Ironically, isn’t this the impetus between both the initial emigration from Europe to the New World? And, for that matter, the impetus that lead to the various European political machinations and wars that pretty much defined Europe prior to its acceptance of the Enlightenment.

    Not only that, AD, but when such segregation of beliefs is in a position to be forced into their own physical location it’s not too difficult to imagine a large conflict, like a civil war of some sort, to follow.

  36. Brian permalink
    January 2, 2008 4:18 pm

    That argument works whether you apply it on a federal or a state level. Democracy is at its heart majority rule, often at the “expense of the minority.” Not advocating that, just calling ‘em as I see ‘em. (which is largely why the Founders intended a republic, not a democracy)

    Federalism only works because the states are not sovereign, and the national gov’t is not monolithic. The federal gov’t therein acts as a “referee” in an appellate capacity, as defined by the Congress; if your “theocratic” state arose, the federal judiciary could then smack down the offenders.

    In contrast, a Hamiltonian approach [which is the current approach to all thing governmental] would create a monolithic central (or national) gov’t with little or no obligation to make itself accountable to the states, or to the people, and few if any avenues by which the states or the people could redress greivances against it.

    Since corruption and tyranny are the eventual end of all human governments (and I think history backs me up here), wouldn’t it be better to have small, controllable tyrannies that can easily be dealt with and overturned (or escaped), than to have a real-world Oceania?

  37. Joe M permalink*
    January 2, 2008 4:45 pm

    The mandate of the federal government, given byt the Constitution, and supported by the courts is to prevent these theocratic governments from forming. To me, that seems the simplest way to handle the hypothetical situation, rather than having to quash a state that has gotten out of line.

    Also remember, that if the theoretical state was allowed to go that far, many crimes against civil rights have likely already happened.

    I know Hamilton favored a strong central government, but I don’t think going all the way to the other side is a good way to prevent that. I think a lot of people would agree that we are a nation before we are our individual states, and that is reflected in the balance we have between the powers of the federal and state governments.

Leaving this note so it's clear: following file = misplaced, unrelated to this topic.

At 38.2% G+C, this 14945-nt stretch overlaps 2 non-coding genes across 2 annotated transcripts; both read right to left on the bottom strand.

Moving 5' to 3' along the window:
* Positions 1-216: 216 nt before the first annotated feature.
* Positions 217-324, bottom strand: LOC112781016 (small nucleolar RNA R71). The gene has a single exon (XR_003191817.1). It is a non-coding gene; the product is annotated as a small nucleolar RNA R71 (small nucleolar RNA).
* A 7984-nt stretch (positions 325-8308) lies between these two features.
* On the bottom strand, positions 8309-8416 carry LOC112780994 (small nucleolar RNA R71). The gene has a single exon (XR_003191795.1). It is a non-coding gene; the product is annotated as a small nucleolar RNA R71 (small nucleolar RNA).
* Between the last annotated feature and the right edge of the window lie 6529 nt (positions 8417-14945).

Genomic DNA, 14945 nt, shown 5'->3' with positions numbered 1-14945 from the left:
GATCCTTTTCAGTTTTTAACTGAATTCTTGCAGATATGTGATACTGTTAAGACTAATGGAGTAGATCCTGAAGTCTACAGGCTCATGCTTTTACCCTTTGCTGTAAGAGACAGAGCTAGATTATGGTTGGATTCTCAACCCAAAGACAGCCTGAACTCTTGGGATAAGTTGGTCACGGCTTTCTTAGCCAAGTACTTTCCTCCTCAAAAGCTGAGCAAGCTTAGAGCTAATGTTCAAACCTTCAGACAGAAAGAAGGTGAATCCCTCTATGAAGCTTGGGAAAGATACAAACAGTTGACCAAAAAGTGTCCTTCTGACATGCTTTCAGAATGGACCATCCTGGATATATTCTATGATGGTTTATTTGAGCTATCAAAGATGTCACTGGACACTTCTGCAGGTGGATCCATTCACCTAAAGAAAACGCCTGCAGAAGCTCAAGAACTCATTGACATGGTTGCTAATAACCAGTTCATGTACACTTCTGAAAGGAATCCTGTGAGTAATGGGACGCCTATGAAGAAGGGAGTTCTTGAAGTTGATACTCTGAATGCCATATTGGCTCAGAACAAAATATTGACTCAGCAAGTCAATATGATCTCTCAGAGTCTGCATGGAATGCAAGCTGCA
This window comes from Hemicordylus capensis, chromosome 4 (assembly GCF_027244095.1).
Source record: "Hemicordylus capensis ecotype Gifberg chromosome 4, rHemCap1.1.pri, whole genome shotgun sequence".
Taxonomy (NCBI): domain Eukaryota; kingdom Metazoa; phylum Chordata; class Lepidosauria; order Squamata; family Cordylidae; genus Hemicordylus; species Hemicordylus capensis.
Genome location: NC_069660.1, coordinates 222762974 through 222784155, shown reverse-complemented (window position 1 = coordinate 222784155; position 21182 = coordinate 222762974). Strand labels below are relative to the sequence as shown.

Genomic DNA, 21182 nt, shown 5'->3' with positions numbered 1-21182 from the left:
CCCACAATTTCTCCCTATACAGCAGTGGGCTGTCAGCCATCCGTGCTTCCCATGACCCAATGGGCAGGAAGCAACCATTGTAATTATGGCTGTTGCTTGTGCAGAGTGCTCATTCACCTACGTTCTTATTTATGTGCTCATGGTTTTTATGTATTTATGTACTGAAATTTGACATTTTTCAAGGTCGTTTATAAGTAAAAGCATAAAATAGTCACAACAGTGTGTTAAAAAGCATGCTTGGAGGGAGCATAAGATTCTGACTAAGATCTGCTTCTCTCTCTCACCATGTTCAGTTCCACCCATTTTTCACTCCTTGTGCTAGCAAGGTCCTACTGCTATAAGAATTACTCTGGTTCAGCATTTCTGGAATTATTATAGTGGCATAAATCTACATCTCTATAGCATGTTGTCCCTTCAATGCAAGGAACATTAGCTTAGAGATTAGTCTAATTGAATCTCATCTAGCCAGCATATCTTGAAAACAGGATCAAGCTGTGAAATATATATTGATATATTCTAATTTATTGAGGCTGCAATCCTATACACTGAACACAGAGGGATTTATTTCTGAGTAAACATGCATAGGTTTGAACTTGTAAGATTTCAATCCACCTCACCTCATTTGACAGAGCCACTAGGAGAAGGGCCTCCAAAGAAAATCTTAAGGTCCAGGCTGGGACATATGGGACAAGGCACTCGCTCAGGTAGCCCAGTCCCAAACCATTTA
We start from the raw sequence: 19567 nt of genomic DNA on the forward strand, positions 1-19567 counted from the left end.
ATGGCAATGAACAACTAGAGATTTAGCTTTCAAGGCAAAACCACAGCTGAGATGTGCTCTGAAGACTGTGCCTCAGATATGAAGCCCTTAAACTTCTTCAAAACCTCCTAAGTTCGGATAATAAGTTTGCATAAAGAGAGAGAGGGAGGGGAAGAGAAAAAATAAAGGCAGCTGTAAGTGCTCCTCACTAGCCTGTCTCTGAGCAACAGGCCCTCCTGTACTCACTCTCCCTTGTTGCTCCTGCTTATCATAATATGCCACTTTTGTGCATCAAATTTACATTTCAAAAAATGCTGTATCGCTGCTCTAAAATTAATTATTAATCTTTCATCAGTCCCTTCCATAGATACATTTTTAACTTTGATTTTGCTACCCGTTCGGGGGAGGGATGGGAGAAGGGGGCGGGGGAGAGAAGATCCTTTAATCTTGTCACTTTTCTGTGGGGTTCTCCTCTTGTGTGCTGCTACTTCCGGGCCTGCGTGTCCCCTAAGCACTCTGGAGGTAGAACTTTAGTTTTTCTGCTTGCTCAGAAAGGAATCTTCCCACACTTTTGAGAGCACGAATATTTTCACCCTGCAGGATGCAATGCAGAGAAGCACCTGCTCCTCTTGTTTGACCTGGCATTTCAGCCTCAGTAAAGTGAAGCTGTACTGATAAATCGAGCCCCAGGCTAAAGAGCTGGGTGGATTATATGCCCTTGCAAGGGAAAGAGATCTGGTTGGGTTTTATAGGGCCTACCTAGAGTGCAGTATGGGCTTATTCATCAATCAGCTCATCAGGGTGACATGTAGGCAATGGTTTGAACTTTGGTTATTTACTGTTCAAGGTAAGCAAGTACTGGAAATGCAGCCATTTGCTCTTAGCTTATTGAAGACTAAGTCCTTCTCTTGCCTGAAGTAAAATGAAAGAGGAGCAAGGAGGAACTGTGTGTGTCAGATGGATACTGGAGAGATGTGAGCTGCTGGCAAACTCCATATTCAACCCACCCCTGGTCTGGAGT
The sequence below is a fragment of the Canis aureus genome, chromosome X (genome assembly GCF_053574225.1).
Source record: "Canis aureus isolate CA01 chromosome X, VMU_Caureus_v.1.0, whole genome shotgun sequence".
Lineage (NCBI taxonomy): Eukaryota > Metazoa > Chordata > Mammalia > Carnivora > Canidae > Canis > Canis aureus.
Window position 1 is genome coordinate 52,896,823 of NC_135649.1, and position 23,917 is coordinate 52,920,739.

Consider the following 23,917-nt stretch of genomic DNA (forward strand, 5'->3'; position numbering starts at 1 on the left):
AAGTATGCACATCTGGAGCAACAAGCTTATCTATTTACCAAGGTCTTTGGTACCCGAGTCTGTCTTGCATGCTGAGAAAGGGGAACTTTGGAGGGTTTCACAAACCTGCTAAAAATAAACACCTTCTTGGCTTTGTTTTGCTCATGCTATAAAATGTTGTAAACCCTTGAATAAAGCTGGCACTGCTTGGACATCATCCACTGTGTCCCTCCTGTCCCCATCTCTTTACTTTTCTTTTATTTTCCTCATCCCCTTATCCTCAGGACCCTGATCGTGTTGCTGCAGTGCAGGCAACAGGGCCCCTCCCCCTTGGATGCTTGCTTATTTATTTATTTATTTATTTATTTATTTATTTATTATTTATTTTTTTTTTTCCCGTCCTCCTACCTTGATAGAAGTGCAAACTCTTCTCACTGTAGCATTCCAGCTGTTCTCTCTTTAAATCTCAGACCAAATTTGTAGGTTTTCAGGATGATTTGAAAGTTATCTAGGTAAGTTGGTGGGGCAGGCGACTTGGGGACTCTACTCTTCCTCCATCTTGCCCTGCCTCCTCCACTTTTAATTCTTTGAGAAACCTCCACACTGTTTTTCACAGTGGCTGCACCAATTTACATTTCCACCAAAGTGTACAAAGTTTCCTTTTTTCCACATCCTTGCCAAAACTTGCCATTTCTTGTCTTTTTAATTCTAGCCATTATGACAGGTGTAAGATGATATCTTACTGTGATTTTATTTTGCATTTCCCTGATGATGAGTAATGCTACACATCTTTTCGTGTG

Since corruption and tyranny are the eventual end of all human governments (and I think history backs me up here), wouldn’t it be better to have small, controllable tyrannies that can easily be dealt with and overturned (or escaped), than to have a real-world Oceania?

    I hesitate to adress this kind of hyperbole, but I want to say that you would have to provide proof that all human governments have ended in tyranny. As to the second bit, you’re presenting another false dichotomy, completely ignoring the fact that all tyrannies could be prevented completely with a balance of power between the state and federal governments with strong Constitutions that protect the rights of the populace.

  38. armchairdissident permalink
    January 2, 2008 5:28 pm

    The federal gov’t therein acts as a “referee” in an appellate capacity, as defined by the Congress; if your “theocratic” state arose, the federal judiciary could then smack down the offenders.

    Then where is the argument? I presume from this comment that you agree that a purely theocratic state is a Bad Thing. But what defines a theocratic state? Is it when a state forbids abortion whilst referencing their personal theological prejudice? Is it when that same state forbids contraception, whilst referencing their personal theological prejudice? Is it when that state endorces Intelligent Design, or Creationism, or that utter rejection of the sciences that has mad America the leading scientific nation it (currently, but for how much longer) is: Young Earth Creationism?

    Since corruption and tyranny are the eventual end of all human governments (and I think history backs me up here), wouldn’t it be better to have small, controllable tyrannies that can easily be dealt with and overturned (or escaped), than to have a real-world Oceania?

    I’m going to add on Joe’s comment here: If corruption and tyranny are indeed the eventual end of all human governments, then why would it be better to have 50 individual tyrannies unconstrained by any federal constitution, than to have 50 states subordinate to the constitution that are not free to form tyrannies in the first place? If the tyranny of the majority does not work at the federal level, why should it suddenly work at the state level?